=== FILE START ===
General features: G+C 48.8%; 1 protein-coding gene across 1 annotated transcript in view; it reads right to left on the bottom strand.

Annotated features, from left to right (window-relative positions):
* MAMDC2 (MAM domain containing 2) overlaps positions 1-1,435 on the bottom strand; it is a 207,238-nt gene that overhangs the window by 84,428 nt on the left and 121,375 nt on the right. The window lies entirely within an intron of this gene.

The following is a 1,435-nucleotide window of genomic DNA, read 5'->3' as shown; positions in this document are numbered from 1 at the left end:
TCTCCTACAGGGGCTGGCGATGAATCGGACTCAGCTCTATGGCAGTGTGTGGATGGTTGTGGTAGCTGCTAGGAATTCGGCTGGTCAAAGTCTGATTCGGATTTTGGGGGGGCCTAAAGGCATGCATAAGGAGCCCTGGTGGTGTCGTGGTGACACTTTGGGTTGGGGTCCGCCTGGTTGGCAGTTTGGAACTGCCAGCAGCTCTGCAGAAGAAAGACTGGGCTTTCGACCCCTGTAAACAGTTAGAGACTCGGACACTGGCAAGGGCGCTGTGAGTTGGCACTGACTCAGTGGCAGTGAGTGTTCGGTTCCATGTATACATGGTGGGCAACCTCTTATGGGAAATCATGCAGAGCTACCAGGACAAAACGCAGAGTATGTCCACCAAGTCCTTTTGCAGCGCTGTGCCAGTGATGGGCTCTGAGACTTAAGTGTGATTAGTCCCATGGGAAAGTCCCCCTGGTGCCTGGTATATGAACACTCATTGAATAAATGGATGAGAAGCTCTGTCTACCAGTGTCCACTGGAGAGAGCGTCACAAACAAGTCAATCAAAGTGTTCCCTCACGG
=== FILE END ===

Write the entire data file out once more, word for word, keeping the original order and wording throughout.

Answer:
General features: G+C 48.8%; 1 protein-coding gene across 1 annotated transcript in view; it reads right to left on the bottom strand.

Annotated features, from left to right (window-relative positions):
* MAMDC2 (MAM domain containing 2) overlaps positions 1-1,435 on the bottom strand; it is a 207,238-nt gene that overhangs the window by 84,428 nt on the left and 121,375 nt on the right. The window lies entirely within an intron of this gene.

The following is a 1,435-nucleotide window of genomic DNA, read 5'->3' as shown; positions in this document are numbered from 1 at the left end:
TCTCCTACAGGGGCTGGCGATGAATCGGACTCAGCTCTATGGCAGTGTGTGGATGGTTGTGGTAGCTGCTAGGAATTCGGCTGGTCAAAGTCTGATTCGGATTTTGGGGGGGCCTAAAGGCATGCATAAGGAGCCCTGGTGGTGTCGTGGTGACACTTTGGGTTGGGGTCCGCCTGGTTGGCAGTTTGGAACTGCCAGCAGCTCTGCAGAAGAAAGACTGGGCTTTCGACCCCTGTAAACAGTTAGAGACTCGGACACTGGCAAGGGCGCTGTGAGTTGGCACTGACTCAGTGGCAGTGAGTGTTCGGTTCCATGTATACATGGTGGGCAACCTCTTATGGGAAATCATGCAGAGCTACCAGGACAAAACGCAGAGTATGTCCACCAAGTCCTTTTGCAGCGCTGTGCCAGTGATGGGCTCTGAGACTTAAGTGTGATTAGTCCCATGGGAAAGTCCCCCTGGTGCCTGGTATATGAACACTCATTGAATAAATGGATGAGAAGCTCTGTCTACCAGTGTCCACTGGAGAGAGCGTCACAAACAAGTCAATCAAAGTGTTCCCTCACGG